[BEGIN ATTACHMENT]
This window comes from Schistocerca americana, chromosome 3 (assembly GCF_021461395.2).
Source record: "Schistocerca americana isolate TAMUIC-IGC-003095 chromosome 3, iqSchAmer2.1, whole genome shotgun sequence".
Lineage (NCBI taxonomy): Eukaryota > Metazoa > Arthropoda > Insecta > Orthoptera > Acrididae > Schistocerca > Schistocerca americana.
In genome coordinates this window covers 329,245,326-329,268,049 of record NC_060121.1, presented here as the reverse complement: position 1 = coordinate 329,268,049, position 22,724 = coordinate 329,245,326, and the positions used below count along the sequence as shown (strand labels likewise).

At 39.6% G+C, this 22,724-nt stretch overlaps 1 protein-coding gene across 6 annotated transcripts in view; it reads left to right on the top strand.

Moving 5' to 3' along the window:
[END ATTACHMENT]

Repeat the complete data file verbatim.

This window comes from Schistocerca americana, chromosome 3 (assembly GCF_021461395.2).
Source record: "Schistocerca americana isolate TAMUIC-IGC-003095 chromosome 3, iqSchAmer2.1, whole genome shotgun sequence".
Lineage (NCBI taxonomy): Eukaryota > Metazoa > Arthropoda > Insecta > Orthoptera > Acrididae > Schistocerca > Schistocerca americana.
In genome coordinates this window covers 329,245,326-329,268,049 of record NC_060121.1, presented here as the reverse complement: position 1 = coordinate 329,268,049, position 22,724 = coordinate 329,245,326, and the positions used below count along the sequence as shown (strand labels likewise).

At 39.6% G+C, this 22,724-nt stretch overlaps 1 protein-coding gene across 6 annotated transcripts in view; it reads left to right on the top strand.

Moving 5' to 3' along the window: